- sees that available materials and presentation are based on observations
- sets up strategy meetings with parents
- facilitates cooperative games
- prepares classroom and outdoor environment
- checks that all materials are whole and have all parts
- orders materials and supplies
- fixes materials when possible
- keeps children safe
- redirects during inappropriate behavior
- sits with children during moments of dysregulation
- cleans and disinfects classroom daily
- observes and records sensitive periods and plans presentations accordingly
- plans activities for circle time
- communicates with other staff about their observations
How you can support your child’s Montessori guides
Like with most other preschool programs, Montessori school administrators and teachers often have expectations of parents.
Here are some common expectations:
Make sure to review the school’s guidelines- Just like with any other early childhood education program, there are guidelines that you should follow. From pick-ups and drop-offs to parent visits, not following these guidelines can be disruptive to the flow of a Montessori class’s day.
Ask questions before assuming- Sending your child to a Montessori school is exciting and sometimes a little scary for parents and caregivers. Children can come home with reports of something they did that may surprise you, like using a cutting utensil.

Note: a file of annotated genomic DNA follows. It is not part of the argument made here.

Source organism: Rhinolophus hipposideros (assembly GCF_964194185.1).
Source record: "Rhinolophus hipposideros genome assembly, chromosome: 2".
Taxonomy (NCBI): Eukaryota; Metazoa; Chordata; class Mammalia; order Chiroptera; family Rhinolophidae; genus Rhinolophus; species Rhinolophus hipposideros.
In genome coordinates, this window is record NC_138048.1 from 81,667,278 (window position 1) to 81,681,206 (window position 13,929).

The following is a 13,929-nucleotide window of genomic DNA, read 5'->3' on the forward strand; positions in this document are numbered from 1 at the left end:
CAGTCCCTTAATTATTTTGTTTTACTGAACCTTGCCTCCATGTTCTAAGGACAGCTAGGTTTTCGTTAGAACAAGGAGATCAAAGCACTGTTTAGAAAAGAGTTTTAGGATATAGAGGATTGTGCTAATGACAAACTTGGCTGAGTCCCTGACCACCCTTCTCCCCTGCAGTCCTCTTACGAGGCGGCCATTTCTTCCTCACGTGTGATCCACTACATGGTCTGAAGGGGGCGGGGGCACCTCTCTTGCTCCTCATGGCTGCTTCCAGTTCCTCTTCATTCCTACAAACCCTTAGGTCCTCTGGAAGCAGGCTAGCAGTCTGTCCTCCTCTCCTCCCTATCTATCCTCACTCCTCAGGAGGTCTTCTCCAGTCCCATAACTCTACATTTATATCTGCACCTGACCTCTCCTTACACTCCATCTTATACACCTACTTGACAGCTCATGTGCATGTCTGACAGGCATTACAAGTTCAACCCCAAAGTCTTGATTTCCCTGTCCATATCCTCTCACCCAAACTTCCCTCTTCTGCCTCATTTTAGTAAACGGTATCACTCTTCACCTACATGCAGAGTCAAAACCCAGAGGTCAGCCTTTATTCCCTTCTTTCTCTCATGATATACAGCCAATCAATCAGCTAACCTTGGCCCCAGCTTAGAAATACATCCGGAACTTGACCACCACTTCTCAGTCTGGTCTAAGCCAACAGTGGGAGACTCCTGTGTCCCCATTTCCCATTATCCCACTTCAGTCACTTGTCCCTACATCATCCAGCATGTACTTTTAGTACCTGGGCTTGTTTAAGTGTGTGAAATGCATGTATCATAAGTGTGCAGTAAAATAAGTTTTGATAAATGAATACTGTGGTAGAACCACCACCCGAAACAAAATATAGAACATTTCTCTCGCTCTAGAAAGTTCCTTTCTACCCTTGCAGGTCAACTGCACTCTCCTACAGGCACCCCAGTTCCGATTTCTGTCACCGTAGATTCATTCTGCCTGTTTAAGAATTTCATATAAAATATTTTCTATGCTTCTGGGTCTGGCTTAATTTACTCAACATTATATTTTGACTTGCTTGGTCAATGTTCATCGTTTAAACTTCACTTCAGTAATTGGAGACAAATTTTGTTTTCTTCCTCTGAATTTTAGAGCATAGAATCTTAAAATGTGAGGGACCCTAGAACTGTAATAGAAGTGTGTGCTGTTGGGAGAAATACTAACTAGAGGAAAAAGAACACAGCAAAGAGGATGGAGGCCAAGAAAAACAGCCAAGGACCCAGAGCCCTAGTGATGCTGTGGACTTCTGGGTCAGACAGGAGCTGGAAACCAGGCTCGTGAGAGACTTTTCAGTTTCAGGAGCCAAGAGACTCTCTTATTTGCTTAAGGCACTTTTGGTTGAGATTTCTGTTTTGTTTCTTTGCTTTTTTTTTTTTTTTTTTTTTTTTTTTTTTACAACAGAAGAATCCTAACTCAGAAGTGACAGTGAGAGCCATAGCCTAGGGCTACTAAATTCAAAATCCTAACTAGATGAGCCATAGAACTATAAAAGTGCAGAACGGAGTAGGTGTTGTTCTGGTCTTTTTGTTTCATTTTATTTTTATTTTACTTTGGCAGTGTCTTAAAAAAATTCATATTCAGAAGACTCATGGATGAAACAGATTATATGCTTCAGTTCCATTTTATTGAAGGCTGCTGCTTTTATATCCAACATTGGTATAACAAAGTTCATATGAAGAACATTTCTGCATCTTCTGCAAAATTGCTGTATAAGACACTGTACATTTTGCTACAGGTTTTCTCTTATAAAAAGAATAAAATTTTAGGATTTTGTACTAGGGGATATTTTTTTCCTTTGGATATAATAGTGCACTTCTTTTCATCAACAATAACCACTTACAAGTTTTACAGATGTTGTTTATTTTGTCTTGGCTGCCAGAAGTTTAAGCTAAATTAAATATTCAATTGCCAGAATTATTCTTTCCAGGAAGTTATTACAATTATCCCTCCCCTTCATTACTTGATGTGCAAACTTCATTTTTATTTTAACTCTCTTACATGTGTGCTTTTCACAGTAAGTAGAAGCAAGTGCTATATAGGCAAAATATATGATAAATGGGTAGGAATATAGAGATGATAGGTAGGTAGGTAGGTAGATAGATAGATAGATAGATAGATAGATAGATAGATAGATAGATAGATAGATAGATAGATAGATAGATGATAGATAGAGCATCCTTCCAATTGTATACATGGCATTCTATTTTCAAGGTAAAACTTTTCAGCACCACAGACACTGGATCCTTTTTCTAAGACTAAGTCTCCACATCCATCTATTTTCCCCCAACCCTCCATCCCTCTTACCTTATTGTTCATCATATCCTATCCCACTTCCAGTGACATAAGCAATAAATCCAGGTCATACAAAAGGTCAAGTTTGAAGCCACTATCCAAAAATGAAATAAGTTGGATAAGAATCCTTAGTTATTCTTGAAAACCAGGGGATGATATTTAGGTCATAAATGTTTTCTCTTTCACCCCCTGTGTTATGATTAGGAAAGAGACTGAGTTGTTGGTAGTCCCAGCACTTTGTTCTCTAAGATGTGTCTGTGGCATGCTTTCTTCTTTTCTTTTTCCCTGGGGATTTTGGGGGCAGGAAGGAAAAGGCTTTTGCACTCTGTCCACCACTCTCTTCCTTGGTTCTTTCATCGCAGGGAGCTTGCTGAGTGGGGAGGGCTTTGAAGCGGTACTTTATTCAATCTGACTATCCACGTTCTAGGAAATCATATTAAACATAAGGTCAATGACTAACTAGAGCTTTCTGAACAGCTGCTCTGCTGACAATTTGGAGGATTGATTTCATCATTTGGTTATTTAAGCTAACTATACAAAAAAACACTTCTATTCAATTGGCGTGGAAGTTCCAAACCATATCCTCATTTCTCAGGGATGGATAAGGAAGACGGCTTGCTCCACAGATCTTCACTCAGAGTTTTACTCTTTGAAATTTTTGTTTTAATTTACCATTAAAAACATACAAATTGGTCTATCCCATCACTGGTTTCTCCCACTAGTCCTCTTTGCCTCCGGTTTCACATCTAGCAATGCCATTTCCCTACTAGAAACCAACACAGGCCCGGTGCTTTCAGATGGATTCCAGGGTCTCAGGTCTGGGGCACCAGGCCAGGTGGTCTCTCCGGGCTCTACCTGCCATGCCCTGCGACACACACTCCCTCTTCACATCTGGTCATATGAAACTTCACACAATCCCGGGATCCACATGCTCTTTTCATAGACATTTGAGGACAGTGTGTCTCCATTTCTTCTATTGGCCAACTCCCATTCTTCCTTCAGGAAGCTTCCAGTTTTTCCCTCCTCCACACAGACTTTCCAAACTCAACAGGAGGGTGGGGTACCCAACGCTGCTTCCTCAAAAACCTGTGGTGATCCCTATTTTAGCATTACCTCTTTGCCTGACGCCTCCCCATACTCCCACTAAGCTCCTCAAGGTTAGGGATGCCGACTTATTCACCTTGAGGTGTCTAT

Inversely, your child might tell you that they were not allowed to use an item, like a cutting utensil, by a guide.
Before you jump to the conclusion that the Montessori program is not right for your child, or that the school is not adhering to Montessori principles, it’s a great idea to speak with the teacher. Montessori is not haphazard at all, so there is likely a great explanation available to you.
Save the Montessori materials for school– One of the things that make a Montessori preschool classroom tick is the appeal of the materials. If you introduce these materials at home, you run the risk of taking the excitement and appeal of working with the materials away.
Montessori teachers have special training in the order and presentation of Montessori materials. When a child is already familiar, and possibly bored, with the materials, it makes a teacher’s job harder.
Ask how you can help- Does the teacher have a special presentation coming up? Maybe they could use an extra hand.
Is there a fundraiser going on? Quality Montessori materials cost money to purchase, replace, and maintain. Collecting a few dollars or putting in a few hours to volunteer is always appreciated.
Some things you can do at home to support your child’s Montessori teacher are:
- keep the child’s home environment neat and orderly
- model the behavior you would like to see
- set up your home for, and encourage, independence
- avoid rewards and instead use encouragement
- allow for plenty of outdoor play and indoor gross motor activity (helps focus and learning)
Montessori is amazing and Montessori teachers are very special and talented people. When you find a good Montessori teacher for your child, cherish and support them.
Is your child enjoying their Montessori classroom experience thanks to their teachers? If so, let us know some wonderful things the guides do to make your child’s day at school so great!